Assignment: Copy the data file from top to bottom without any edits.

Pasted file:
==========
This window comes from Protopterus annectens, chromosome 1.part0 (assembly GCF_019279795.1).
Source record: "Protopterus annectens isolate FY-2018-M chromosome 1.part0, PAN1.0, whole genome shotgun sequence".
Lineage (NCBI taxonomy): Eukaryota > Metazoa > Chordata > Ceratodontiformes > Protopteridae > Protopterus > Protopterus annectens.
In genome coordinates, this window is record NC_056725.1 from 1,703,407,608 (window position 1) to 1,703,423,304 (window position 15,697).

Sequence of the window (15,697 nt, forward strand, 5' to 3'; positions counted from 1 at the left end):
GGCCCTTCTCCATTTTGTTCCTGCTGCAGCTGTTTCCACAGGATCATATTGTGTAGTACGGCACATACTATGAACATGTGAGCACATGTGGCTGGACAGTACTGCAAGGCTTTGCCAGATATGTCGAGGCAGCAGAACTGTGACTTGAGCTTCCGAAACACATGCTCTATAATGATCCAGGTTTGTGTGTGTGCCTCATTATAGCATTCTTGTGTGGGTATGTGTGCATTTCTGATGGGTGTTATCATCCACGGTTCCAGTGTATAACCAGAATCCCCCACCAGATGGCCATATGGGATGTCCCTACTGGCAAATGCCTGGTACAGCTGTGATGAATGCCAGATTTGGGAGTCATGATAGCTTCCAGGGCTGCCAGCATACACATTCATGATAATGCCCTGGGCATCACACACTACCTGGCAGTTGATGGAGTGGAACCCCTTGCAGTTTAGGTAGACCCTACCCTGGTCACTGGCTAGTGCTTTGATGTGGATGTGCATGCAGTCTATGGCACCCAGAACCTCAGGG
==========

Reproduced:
This window comes from Protopterus annectens, chromosome 1.part0 (assembly GCF_019279795.1).
Source record: "Protopterus annectens isolate FY-2018-M chromosome 1.part0, PAN1.0, whole genome shotgun sequence".
Lineage (NCBI taxonomy): Eukaryota > Metazoa > Chordata > Ceratodontiformes > Protopteridae > Protopterus > Protopterus annectens.
In genome coordinates, this window is record NC_056725.1 from 1,703,407,608 (window position 1) to 1,703,423,304 (window position 15,697).

Sequence of the window (15,697 nt, forward strand, 5' to 3'; positions counted from 1 at the left end):
GGCCCTTCTCCATTTTGTTCCTGCTGCAGCTGTTTCCACAGGATCATATTGTGTAGTACGGCACATACTATGAACATGTGAGCACATGTGGCTGGACAGTACTGCAAGGCTTTGCCAGATATGTCGAGGCAGCAGAACTGTGACTTGAGCTTCCGAAACACATGCTCTATAATGATCCAGGTTTGTGTGTGTGCCTCATTATAGCATTCTTGTGTGGGTATGTGTGCATTTCTGATGGGTGTTATCATCCACGGTTCCAGTGTATAACCAGAATCCCCCACCAGATGGCCATATGGGATGTCCCTACTGGCAAATGCCTGGTACAGCTGTGATGAATGCCAGATTTGGGAGTCATGATAGCTTCCAGGGCTGCCAGCATACACATTCATGATAATGCCCTGGGCATCACACACTACCTGGCAGTTGATGGAGTGGAACCCCTTGCAGTTTAGGTAGACCCTACCCTGGTCACTGGCTAGTGCTTTGATGTGGATGTGCATGCAGTCTATGGCACCCAGAACCTCAGGG